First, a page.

Wu Qian can’t take his eyes off the phone. She tirelessly checks the Telegram’s dozen Chinese-language chat rooms, where thousands of conservative Chinese-Americans discuss news, politics – and, at times, even QAnon group plots.
The 33-year-old Australian researcher, who has asked that her real name not be used in this report, is tiptoeing, undercover, through these far-right Chinese networks. Your goal is to understand how disinformation circulates among these groups.
“I see a lot of misinformation every day,” Qian said. “And I am curious to verify its origins.”
She started noticing a larger wave of fake news related to the pandemic in the Chinese diaspora in mid-2020, when the coronavirus swept the globe.
To combat the spread of so much fake news, she organized a group of hundreds of volunteer news checkers. Its goal was to debunk these false stories, but it didn’t take long for these digital environments to be dominated by a strong stream of rumors and conspiracy theories surrounding the U.S. presidential election that took place last year.
False allegations of fraud, in particular, have spread like wildfire among extremely conservative Chinese immigrants in North America – a small but important group among diaspora communities.
“They are politically active and often act collectively,” explains Qian.
Most of the members of these discussion forums are strong supporters of former President Donald Trump, identify as Christians, and have very critical views of the Chinese Communist Party.
The researcher says she doesn’t post anything to Telegram groups. She just watches the conversations. Meanwhile, other chat participants exchange tens of thousands of messages every day.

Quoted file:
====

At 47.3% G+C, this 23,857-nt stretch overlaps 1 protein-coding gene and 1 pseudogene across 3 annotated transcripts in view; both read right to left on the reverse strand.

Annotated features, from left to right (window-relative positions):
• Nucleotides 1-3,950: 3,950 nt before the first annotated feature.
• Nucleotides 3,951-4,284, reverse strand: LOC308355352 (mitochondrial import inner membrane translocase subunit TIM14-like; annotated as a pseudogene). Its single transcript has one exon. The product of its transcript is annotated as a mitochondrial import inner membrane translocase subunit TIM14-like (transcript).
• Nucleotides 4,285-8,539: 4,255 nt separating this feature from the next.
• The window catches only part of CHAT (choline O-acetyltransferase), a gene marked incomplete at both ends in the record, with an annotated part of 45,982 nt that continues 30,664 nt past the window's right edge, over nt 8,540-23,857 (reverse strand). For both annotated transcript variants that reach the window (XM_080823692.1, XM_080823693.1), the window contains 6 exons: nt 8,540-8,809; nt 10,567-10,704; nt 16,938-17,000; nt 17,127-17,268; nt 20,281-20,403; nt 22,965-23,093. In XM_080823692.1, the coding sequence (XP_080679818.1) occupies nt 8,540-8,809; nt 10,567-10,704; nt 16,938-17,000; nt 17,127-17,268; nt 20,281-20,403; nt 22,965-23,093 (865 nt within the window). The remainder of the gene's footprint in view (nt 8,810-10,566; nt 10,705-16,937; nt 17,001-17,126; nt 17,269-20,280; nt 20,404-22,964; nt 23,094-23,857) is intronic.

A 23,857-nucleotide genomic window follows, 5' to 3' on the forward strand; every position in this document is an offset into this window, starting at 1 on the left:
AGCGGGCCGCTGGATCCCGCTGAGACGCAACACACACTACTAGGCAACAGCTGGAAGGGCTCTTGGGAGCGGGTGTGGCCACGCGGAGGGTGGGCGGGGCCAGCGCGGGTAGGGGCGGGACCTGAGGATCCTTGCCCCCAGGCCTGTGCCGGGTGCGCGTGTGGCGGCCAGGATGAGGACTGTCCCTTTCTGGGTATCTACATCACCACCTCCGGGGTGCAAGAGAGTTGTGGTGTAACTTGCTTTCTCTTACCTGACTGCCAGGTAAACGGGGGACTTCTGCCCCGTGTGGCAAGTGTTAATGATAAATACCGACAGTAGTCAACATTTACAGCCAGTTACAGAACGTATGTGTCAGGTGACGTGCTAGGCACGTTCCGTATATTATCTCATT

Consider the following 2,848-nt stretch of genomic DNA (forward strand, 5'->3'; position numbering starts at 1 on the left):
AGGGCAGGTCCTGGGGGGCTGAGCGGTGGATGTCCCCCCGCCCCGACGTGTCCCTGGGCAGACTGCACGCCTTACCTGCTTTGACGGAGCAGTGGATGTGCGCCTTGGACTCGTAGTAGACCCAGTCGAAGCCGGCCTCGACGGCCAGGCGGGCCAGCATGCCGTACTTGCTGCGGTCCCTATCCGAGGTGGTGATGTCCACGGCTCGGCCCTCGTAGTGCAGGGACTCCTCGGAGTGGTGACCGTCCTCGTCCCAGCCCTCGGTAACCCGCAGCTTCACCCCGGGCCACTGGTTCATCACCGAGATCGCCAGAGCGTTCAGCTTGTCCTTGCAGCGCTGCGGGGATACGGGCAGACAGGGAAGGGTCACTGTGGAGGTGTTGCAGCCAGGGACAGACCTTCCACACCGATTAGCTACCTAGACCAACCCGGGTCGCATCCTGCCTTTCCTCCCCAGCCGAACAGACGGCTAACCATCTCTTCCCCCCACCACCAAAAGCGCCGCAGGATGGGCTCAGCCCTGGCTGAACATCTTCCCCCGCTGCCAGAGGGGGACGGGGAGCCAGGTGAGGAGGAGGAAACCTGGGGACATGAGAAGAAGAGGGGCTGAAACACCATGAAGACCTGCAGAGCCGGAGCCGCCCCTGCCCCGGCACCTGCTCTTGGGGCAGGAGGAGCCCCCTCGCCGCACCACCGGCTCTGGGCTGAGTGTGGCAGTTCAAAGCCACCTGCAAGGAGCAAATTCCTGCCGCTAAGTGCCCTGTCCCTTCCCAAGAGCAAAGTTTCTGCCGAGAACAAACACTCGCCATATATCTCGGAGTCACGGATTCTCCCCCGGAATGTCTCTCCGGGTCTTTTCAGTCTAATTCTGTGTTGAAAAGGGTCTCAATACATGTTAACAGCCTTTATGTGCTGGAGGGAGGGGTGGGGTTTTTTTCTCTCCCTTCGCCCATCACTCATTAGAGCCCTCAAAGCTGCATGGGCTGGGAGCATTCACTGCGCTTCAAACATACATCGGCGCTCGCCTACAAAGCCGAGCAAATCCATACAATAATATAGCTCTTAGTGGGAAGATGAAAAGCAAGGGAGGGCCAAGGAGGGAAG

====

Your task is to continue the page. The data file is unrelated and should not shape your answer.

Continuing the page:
Donations to the Proyd Boys
In December 2020, Qian identified a movement calling for fundraising for the Proud Boys.
It is an extreme right-wing group classified by the Canadian government as a terrorist “neofascist organization”.
The “pot” was to cover the medical costs of members injured at a pro-Trump rally in Washington, the US capital, which had taken place a few days earlier.
The message began with a poignant phrase in Chinese: “Don’t let those who lead the way to freedom struggle with thistles and thorns,” followed by rose and heart emojis, plus, of course, links to a crowdfunding site (collective financing, in Portuguese).
It should be noted that the Proud Boys are an anti-immigration group. But in the eyes of the Sino-American far right, they are fighting the Communist forces for freedom.
The fundraising message was shared among several Telegram groups and reached tens of thousands of curators within hours.
“How many more [doações], better, ”the fundraising organizers wrote.
A dozen donors have declared on the crowdfunding site that they are Americans or Canadians whose family members are from China, Hong Kong or Taiwan. Some of them left messages, wishing the injured members of the Proud Boys “a speedy recovery”.
In less than a month, the virtual kitten raised more than $ 100,000 (R $ 525,000), according to data recorded by Distributed Denial of Secrets, a whistleblower website. This issue has also been verified by BBC News.
Of the nearly 1,000 individual contributions, more than 80% came from donors with Chinese surnames.
A Chinese-American woman who donated $ 500 (R $ 2.6,000) told USA Today: “You have to understand how we feel. We came out of communist China and we really appreciate what we are going through here.
Rise of the Sino-American Right
In the United States, Chinese immigrants have become a growing force in conservative politics.
Many are being pushed to the right by their opposition to positive policies, which aim to reduce inequalities in areas such as education and work, but are seen by some Chinese Americans as detrimental to opportunities for their children and grandchildren.
Anti-Communist beliefs also play an important role in mobilizing this group, as some believed that the harsh policies of the Trump administration would put pressure on Beijing and ultimately lead to the downfall of the Communist regime.
“In the history of the United States, Trump is the president who has supported human rights the most in China,” said a Chinese immigrant living in the city of Los Angeles.
As Beijing tightened its grip and increased military pressure in recent months, a growing number of Hong Kong and Taiwanese citizens were pinning their hopes on the “hard on China” stance that was one of Trump’s banners.